And there are wrong ways to teach. Whilst good and great teachers often have very different styles and commonly embrace their varied idiosyncrasies, there are three things that should never, ever occur in any classroom:

  • Intentional humiliation or shaming of a student. This causes so much harm, including to the embarrassed student, to class cohesion, and to the students’ and parents’ respect of the teacher. This is a lose-lose-lose scenario. It is never justifiable.
  • Giving up on a student. Teachers are trained professionals whose job it is to unconditionally nurture and seek the best in every child. It is particularly at the most difficult times, with the most challenging students, that we must model hope.
  • Speaking badly about one student or one group of students to another. This is a form of disloyalty that is not only entirely unprofessional but will inevitably get back to the original student or group and erode trust and relationships further.

Teaching is a highly demanding profession. We will make mistakes. Mistakes are inevitable, understandable, and forgivable. But the above are not.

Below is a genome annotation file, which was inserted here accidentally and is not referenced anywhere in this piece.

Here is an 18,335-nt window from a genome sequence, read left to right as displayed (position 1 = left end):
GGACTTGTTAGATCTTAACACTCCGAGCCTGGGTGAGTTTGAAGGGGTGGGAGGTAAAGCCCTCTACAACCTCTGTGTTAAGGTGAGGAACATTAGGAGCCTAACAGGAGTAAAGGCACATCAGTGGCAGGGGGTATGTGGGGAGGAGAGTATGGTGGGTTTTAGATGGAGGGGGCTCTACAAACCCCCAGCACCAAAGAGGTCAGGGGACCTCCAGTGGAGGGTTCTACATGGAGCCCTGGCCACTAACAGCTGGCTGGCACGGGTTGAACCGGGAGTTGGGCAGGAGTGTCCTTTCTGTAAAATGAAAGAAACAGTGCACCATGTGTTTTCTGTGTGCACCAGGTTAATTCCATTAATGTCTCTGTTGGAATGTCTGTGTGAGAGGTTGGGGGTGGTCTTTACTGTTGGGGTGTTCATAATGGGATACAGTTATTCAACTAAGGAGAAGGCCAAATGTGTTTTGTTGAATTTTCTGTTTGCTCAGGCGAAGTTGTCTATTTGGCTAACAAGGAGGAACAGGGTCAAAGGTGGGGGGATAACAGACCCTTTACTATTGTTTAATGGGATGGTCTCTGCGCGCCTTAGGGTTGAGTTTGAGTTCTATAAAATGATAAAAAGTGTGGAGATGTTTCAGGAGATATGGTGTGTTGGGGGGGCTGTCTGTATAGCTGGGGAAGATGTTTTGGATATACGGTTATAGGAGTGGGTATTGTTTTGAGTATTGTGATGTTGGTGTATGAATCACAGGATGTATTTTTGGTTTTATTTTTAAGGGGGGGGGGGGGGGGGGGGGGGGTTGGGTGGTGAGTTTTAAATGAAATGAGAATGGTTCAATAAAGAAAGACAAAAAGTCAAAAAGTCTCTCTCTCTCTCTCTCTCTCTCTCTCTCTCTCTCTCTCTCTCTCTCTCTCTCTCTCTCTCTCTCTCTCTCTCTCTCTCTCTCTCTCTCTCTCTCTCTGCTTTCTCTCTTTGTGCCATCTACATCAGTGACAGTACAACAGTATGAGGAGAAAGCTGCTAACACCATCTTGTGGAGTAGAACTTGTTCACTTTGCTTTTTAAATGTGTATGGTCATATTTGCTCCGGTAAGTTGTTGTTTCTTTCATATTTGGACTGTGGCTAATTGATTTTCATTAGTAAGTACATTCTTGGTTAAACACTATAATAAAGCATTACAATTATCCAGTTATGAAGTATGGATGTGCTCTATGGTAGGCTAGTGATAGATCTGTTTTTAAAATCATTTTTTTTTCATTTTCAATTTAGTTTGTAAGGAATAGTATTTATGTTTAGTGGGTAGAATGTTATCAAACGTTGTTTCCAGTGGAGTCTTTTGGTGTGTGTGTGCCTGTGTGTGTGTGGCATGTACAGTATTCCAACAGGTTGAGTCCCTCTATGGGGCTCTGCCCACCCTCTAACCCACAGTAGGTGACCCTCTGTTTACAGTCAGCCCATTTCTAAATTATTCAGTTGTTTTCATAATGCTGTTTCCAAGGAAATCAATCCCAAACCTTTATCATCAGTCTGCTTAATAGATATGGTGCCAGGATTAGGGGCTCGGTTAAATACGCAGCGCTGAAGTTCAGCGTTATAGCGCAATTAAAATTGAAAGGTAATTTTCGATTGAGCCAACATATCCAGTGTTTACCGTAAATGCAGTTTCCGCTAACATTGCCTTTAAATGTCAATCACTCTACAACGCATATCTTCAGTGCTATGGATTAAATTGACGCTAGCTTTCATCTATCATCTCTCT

TBE

As new parents, my wife and I often ask ourselves: “What did we used to do with our time before we had kids?!”

Educators might ask the same thing about email: “What did we used to with our time before we had email?!”

I wonder if that’s when intellectual conversations and debates were had between colleagues. I wonder if this is when books were read and letters were penned? I wonder if that’s when teachers worked on their subject knowledge, and designed and wrote their own curriculum? I wonder if this was when teachers were able to occasionally go for a stroll, to relax and refresh?

I grew up with a Mum who was a teacher in the 70s, 80s and 90s. So I know that those times TBE (Teaching Before Email) had their own challenges. And email isn’t all bad – there are so many advantages in us being able to stay connected with each other.